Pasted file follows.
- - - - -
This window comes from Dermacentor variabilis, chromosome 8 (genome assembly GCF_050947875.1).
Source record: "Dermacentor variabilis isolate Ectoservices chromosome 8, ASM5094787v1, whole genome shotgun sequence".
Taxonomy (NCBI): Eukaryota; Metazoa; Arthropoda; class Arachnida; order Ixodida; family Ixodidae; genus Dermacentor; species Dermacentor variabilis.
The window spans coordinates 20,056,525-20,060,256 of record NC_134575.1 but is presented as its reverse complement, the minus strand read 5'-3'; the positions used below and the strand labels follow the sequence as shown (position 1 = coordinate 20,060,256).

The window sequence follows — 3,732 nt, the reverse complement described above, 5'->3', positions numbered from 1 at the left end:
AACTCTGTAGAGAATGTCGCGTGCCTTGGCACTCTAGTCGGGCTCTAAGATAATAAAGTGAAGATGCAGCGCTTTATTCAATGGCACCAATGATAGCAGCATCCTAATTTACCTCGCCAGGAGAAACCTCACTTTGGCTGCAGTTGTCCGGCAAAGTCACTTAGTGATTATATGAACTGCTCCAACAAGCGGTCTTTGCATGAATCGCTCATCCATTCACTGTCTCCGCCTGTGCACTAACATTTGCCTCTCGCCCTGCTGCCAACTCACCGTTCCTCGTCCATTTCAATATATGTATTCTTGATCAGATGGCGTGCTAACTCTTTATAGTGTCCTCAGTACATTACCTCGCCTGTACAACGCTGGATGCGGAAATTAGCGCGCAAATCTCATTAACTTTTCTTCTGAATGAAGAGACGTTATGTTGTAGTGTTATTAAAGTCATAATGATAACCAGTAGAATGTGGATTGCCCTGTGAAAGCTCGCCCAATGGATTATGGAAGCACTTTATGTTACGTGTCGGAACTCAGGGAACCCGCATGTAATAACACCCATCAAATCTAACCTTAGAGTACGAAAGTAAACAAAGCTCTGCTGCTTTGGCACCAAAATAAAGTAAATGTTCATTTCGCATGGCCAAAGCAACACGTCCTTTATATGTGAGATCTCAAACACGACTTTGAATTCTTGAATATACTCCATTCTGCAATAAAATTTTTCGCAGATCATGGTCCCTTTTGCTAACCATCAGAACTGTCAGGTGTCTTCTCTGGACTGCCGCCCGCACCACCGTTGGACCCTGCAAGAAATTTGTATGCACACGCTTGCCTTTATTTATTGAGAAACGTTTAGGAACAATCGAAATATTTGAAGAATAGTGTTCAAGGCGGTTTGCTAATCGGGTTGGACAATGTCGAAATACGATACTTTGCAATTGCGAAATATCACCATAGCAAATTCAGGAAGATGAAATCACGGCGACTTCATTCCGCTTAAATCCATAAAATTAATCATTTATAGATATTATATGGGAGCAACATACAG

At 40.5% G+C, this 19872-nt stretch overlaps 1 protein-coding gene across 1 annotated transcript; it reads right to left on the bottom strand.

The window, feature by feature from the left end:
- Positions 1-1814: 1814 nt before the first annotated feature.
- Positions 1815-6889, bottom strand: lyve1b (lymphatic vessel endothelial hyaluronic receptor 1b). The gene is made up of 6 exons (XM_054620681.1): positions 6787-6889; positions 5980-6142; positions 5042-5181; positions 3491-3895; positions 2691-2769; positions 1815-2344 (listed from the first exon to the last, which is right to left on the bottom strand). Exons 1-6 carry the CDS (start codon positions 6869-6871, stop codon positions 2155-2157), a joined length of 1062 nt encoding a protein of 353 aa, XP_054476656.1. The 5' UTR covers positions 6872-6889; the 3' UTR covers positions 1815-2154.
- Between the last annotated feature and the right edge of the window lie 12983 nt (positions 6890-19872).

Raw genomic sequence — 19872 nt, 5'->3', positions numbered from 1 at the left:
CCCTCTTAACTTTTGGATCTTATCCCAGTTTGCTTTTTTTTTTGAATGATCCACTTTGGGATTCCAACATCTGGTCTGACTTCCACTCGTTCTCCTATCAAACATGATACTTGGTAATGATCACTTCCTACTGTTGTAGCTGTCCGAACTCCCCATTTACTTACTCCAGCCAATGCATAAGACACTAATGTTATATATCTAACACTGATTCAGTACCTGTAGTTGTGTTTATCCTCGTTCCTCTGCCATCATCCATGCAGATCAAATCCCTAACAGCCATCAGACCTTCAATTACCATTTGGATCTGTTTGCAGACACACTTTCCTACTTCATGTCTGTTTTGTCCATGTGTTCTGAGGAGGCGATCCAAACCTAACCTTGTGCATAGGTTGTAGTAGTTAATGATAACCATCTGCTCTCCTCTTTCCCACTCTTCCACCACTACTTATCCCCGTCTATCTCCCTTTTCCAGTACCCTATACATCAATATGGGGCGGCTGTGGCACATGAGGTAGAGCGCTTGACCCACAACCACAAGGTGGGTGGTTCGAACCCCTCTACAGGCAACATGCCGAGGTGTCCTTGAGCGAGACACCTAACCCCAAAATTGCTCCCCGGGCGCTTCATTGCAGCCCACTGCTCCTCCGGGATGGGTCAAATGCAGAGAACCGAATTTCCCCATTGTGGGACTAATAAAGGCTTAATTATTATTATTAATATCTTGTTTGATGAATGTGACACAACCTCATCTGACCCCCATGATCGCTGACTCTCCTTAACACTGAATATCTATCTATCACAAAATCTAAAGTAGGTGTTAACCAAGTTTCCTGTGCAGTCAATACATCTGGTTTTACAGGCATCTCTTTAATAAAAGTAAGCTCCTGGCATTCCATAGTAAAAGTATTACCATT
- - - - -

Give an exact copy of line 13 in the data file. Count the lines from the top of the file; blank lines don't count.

CCCTCTTAACTTTTGGATCTTATCCCAGTTTGCTTTTTTTTTTGAATGATCCACTTTGGGATTCCAACATCTGGTCTGACTTCCACTCGTTCTCCTATCAAACATGATACTTGGTAATGATCACTTCCTACTGTTGTAGCTGTCCGAACTCCCCATTTACTTACTCCAGCCAATGCATAAGACACTAATGTTATATATCTAACACTGATTCAGTACCTGTAGTTGTGTTTATCCTCGTTCCTCTGCCATCATCCATGCAGATCAAATCCCTAACAGCCATCAGACCTTCAATTACCATTTGGATCTGTTTGCAGACACACTTTCCTACTTCATGTCTGTTTTGTCCATGTGTTCTGAGGAGGCGATCCAAACCTAACCTTGTGCATAGGTTGTAGTAGTTAATGATAACCATCTGCTCTCCTCTTTCCCACTCTTCCACCACTACTTATCCCCGTCTATCTCCCTTTTCCAGTACCCTATACATCAATATGGGGCGGCTGTGGCACATGAGGTAGAGCGCTTGACCCACAACCACAAGGTGGGTGGTTCGAACCCCTCTACAGGCAACATGCCGAGGTGTCCTTGAGCGAGACACCTAACCCCAAAATTGCTCCCCGGGCGCTTCATTGCAGCCCACTGCTCCTCCGGGATGGGTCAAATGCAGAGAACCGAATTTCCCCATTGTGGGACTAATAAAGGCTTAATTATTATTATTAATATCTTGTTTGATGAATGTGACACAACCTCATCTGACCCCCATGATCGCTGACTCTCCTTAACACTGAATATCTATCTATCACAAAATCTAAAGTAGGTGTTAACCAAGTTTCCTGTGCAGTCAATACATCTGGTTTTACAGGCATCTCTTTAATAAAAGTAAGCTCCTGGCATTCCATAGTAAAAGTATTACCATT